Sad Superior and a Lonely Track Inspector

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Here we are in the Twin Ports of Duluth, Minn. and Superior, Wisc.—the second stop on our three-city tour of places in literature. Today, we visited locations from novels and short stories by Anthony Bukoski, Danielle Sosin and Brian Freeman.

For this out-of-towner, it was interesting to see that the inherent tension between the two cities is reflected in the region’s literature. Starting with a middle-of-the-night digging of its own shipping channel in 1871, Duluth seems to have surpassed its neighbor economically, culturally, politically and socially. Ever since, people in Superior have had an inferiority complex.

This was glaringly apparent driving through a downtown district lined with dilapidated storefronts and empty lots. Asking people who lived in Duluth, we got the sense that the only reason to head across the river is to drink at the many dive bars. When we asked people in Superior when they’d head to Duluth, the answer was merely a shrug. The ice was palatable.

This, of course, shows up in the region’s literature. Characters down on their luck head to Superior to drown their sorrows in booze and wait to hit bottom. There’s rarely a rebound. People like to say that Superior is where the region’s aging fleet of ore boats go to die. The same can be true of the region’s citizens.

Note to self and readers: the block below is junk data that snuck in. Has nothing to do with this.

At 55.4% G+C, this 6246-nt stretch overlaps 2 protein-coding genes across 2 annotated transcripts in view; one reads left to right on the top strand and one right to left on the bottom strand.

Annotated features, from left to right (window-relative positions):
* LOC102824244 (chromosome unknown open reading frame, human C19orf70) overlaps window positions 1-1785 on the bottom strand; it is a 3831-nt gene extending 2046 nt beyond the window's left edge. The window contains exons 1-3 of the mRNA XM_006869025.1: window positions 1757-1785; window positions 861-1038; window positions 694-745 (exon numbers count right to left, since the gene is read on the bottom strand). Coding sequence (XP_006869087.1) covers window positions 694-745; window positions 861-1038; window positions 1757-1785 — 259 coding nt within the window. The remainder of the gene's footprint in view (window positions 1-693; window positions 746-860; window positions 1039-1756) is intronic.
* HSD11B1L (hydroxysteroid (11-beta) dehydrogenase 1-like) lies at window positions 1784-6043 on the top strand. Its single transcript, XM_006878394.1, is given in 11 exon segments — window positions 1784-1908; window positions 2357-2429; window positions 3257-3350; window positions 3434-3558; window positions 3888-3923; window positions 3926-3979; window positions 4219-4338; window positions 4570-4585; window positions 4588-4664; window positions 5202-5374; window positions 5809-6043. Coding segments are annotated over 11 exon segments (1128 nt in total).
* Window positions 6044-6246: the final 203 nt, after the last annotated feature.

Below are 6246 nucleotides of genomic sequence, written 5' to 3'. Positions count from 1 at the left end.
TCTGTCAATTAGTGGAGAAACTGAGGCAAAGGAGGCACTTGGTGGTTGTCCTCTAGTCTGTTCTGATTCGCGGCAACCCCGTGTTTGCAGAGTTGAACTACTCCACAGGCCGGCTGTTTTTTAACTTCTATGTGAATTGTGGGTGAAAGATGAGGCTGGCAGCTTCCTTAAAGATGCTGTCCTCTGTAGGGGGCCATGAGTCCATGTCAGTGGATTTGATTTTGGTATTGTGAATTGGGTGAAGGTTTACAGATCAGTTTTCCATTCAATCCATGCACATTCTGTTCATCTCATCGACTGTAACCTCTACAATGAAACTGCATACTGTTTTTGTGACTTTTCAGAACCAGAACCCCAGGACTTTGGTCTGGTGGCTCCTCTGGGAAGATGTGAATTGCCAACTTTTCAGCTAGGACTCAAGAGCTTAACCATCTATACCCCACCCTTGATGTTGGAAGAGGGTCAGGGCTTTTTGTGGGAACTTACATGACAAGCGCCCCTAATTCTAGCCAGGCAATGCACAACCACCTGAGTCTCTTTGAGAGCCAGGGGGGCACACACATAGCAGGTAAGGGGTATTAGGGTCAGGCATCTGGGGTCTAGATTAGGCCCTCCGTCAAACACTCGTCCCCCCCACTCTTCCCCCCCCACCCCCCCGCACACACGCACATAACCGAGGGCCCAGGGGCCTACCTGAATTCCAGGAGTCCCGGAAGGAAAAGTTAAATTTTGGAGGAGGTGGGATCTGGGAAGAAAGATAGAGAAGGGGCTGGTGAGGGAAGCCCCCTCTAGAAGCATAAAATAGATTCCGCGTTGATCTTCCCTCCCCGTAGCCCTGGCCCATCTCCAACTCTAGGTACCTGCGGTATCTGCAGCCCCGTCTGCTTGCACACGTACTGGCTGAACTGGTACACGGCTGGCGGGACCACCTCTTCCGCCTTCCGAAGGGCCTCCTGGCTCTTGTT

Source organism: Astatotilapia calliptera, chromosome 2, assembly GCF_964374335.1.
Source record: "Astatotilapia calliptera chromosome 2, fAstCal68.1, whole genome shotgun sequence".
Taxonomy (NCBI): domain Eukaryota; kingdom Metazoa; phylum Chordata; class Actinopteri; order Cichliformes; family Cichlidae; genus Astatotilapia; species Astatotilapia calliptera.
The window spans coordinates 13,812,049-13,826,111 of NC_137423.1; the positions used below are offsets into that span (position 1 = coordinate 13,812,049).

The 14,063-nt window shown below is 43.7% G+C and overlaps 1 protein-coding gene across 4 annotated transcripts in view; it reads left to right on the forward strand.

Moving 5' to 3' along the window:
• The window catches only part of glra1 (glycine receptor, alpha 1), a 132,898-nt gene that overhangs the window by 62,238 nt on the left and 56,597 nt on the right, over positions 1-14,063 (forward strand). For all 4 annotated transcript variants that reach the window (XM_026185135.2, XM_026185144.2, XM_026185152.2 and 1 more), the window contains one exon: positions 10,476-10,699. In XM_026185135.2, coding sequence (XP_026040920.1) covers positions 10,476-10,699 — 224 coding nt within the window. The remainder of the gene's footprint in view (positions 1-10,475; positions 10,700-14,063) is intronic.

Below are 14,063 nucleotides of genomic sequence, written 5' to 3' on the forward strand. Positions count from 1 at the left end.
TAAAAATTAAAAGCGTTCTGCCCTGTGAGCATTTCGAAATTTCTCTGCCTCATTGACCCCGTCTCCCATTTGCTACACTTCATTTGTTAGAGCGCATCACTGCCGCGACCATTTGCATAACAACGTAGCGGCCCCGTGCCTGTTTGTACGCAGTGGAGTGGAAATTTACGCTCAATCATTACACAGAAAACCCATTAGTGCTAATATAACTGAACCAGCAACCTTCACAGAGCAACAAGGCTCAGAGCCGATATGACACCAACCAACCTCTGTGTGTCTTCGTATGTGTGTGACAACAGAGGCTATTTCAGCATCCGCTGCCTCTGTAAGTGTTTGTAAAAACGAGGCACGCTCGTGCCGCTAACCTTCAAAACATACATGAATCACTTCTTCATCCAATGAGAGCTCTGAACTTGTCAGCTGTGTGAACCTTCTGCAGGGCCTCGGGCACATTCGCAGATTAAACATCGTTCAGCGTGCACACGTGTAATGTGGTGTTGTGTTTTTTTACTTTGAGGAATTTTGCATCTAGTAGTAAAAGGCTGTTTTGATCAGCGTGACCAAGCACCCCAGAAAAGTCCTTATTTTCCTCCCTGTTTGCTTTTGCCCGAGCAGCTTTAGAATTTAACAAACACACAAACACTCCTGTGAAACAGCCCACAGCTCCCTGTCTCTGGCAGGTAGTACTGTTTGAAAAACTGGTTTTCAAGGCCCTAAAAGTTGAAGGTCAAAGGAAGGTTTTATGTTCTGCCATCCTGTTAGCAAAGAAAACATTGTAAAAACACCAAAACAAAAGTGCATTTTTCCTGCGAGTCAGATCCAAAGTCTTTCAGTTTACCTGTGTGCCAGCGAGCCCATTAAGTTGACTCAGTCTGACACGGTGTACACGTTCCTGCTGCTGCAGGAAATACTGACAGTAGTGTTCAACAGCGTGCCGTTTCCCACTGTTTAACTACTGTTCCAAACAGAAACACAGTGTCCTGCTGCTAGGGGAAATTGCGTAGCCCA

On a happier note, we visited the location of a scene that truly fit the spirit of our Placing Literature project. Anthony Bukoski wrote a short story about a track inspector who spends every day all day at mile marker 15.9 outside of Superior. It’s a lonely existence, and life goes slowly in this part of the country. He slowly develops a relationship with a widow who lives nearby. It’s a slow burn relationship, each character taking their time getting to know the other. The setting (around mile marker 15.9) reflects the nature of the relationship—starting slow but growing on you as time goes on.

Tomorrow we’re heading up to the North Shore where both the isolation and potential fury of Lake Superior is featured prominently in many novels and short stories.

(from Andrew)

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One thought on “Sad Superior and a Lonely Track Inspector

  1. Pingback: R.J. Julia Booksellers Author Spotlight Brian Freeman | Placing Literature: Where Your Book Meets the Map

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